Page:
The Mutuality Of Life
By Goldy M George
10 March, 2005
Chhattisgarh a large number of communities and people have been living
by sustaining the mutuality of life. Chhattisgarh is the name given
to the collection of south-eastern districts of the erstwhile Madhya
Pradesh. Scholars have different opinions about its nomenclature. It
is believed that it is the land of thirty-six castles, once situated
on the bank of river Shivnath by which it is named as Chhattisgarh.
However an historical
analysis of this region will bring out the aspects like sustainability
and mutuality from the very life and style of the people's intimacy
with their surrounding environment and eco-system. Proper understanding
and study of the people's history is essential to know the basics of
creativity of life and to take inspiration and impulses for future action.
Some of the basic aspects that I would like to mention here from my
experience and understanding are noted below in brief.
1. The balance
between nature and culture
Probably the original
inhabitants of this region are Gond, Kumhar, and Halba towards the south
of Bastar and Oraon and other Adivasi communities in the north-eastern
parts of this region. In the plains of Khalsha, i.e. some portions of
Raipur, Drug, Bilaspur, Rajnandgoan, Mahasamund, Dhamtari & Kawardha,
it was mostly different Dalit communities, out of them a major section
turned out to be the follower of Guru Ghasidas who preached the Satnami
religion an alternative to the Brahministic religion or Hinduism.
That is why there is a sizeable proportion of Satnamis. They constitute
more than 80% of the total Dalit population.
The life of a community
is sustained through nature and cultural modifications, which are done
by human beings on the basis of mutual dependency. Nature sustains human
beings and human beings sustain nature. The mutuality is so intense
that it is impossible for one to live/exist without the other. The balance
based on the mutuality between nature and culture has been continuing
since pre-historic period, particularly among the Adivasis in the region.
Reflection of this
sustainable life practice could be observed from the very aspect of
their faith and worship of forest. An elder man from a village once
told me, "Forest is our mother. Our forefathers lived on it. It
takes care of us. We worship her, give offerings, and pledge to protect
her from all external invasions. It is also our livelihood. However
the so-called drama of forest department disrupts our life style, our
co-existence with forest. Community life will wither away and the land
of our ancestors will become alien to us."
The faith that the
forest and people are mutually responsible for the well being of each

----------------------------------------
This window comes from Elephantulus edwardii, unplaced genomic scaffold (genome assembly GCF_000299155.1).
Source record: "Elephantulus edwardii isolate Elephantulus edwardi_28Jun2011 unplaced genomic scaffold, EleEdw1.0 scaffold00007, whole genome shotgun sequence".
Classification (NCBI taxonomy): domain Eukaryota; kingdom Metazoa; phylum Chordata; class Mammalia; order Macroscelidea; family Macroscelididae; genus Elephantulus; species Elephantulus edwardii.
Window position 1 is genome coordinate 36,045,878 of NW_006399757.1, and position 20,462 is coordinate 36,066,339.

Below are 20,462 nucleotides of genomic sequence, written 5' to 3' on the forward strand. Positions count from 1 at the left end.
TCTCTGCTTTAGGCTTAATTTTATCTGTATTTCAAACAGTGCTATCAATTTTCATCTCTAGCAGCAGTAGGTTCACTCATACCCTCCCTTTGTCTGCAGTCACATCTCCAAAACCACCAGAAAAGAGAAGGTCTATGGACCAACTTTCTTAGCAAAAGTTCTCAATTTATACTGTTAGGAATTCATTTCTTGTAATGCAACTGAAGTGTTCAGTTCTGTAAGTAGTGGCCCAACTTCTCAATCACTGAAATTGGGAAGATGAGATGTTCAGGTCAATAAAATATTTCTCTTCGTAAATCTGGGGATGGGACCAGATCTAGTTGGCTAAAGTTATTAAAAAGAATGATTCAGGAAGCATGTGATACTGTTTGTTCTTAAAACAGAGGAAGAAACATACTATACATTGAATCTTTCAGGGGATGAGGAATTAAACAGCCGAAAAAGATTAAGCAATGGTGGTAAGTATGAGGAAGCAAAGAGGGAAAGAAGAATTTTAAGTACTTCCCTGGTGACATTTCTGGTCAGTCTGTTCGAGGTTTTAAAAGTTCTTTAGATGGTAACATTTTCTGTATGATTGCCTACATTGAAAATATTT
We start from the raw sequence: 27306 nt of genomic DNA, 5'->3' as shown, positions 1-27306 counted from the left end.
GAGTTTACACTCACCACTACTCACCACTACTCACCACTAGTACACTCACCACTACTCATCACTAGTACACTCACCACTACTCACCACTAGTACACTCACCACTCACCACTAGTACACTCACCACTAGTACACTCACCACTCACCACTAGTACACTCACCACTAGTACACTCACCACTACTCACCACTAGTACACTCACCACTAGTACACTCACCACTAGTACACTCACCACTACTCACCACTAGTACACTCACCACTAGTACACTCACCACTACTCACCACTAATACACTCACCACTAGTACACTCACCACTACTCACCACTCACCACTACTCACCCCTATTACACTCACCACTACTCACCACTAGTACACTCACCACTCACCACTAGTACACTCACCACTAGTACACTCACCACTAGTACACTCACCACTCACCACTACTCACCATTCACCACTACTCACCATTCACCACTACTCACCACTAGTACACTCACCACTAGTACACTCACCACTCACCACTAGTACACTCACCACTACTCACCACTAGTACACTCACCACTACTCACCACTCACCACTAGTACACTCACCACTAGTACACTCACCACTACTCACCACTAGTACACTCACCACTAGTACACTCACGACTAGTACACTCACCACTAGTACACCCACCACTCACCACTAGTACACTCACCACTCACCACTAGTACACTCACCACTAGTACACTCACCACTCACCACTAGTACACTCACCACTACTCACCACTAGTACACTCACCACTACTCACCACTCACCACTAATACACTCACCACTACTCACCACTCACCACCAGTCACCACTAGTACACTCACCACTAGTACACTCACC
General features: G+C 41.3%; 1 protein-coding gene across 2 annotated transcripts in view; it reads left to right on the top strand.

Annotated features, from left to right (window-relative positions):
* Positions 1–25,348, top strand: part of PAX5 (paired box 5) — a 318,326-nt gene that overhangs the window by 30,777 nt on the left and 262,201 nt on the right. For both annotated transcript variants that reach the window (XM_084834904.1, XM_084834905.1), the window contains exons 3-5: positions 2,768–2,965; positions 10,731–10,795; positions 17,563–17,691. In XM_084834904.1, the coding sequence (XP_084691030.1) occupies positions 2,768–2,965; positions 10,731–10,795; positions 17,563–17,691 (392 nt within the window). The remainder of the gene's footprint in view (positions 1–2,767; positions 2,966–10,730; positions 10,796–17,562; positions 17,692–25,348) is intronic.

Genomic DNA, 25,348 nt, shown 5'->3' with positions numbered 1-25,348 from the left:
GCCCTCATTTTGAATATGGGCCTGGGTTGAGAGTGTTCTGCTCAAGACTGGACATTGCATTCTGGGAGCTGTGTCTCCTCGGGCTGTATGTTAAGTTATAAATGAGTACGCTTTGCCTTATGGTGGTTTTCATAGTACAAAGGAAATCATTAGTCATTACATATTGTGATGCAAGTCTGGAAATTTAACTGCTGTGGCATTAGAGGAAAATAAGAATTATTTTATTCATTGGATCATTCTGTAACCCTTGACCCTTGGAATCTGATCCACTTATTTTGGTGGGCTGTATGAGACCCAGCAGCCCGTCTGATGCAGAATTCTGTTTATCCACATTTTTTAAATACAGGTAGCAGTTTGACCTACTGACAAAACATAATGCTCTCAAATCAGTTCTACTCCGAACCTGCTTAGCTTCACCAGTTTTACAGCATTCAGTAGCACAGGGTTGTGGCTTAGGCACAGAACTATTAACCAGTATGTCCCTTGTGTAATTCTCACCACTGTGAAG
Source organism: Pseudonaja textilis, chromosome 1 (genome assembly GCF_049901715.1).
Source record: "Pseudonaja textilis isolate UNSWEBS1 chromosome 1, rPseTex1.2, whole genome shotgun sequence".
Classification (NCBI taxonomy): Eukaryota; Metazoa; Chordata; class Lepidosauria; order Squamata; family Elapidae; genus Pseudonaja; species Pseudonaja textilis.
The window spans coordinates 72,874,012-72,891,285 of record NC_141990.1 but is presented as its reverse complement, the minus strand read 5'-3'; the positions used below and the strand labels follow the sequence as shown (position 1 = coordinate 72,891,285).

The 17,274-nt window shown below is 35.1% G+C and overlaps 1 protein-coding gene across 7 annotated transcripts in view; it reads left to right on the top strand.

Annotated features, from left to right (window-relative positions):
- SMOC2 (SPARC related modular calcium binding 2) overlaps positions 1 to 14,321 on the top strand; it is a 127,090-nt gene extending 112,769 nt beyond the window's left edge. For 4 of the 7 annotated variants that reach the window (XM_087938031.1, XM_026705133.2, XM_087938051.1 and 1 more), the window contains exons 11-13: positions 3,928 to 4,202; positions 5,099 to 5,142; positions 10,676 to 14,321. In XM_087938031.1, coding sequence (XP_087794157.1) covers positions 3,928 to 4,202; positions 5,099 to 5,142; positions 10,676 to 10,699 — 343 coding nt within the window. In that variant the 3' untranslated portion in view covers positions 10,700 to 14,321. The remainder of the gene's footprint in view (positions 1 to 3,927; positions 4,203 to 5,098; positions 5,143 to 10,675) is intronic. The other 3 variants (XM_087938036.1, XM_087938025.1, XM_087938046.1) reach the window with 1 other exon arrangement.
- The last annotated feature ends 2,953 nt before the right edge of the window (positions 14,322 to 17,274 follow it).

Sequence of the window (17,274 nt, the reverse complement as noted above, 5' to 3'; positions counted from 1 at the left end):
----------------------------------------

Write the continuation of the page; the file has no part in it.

other itself implies to the fact of the balance between nature and culture.
the people of this region had an accommodative history where they allowed
various cultures to enter here and thrive. Population of many ethnic
groups have entered here from different directions within the country,
during the last 2000 years, having brought with them their own religions
faith and culture to in and provide space has undoubtedly done a lot
of damage to the communities of this hinterland, but on the contrary
this also represents their openness towards others and their concern
for humanity and human beings. Further it is also a part of their mutuality
and sustainability that these reserves are not only for them, rather
all human being have a right on it.
It is here the Sangam
of Adivasi, Dalit and other cultures. For example Dalits living in a
Adivasi village has their freedom to celebrate their customs, faith
and festivals. Both of them join each other in such celebration, although
there was not much of social interaction. Perhaps, one reason of evolution
of common festivals like Karma is due to this Sangam only.
based economic system
Till recent times
the economic system among the people was more a community-based one,
rather than private property, according to which land, forest and water
are community resources and every member in the community has a right
to use it based on this need. Hence a need-based assessment of utilisation
existed rather than a greed-based assimilative economy. Briefly speaking
the whole community is based on a sharing, caring and co-operation instead
of competition, consumption and market.
For example the
forests, which have immense resource potential, people consume what
they require for their living but also preserve it for others. There
is no concept of surplus and accumulation among them. No storage system.
Even today among most of the people surplus and accumulation of wealth
are not widely recognised and appreciated ideology among the majority
policy based on consensus
This has been one
of the oldest regions in the country where a federal system of administration
has been in existence for long. Every village had its own village mukhiyas
(leaders), most of the Adivasi villages were almost independent republics,
although there were kings and castle kings and princely states. Hence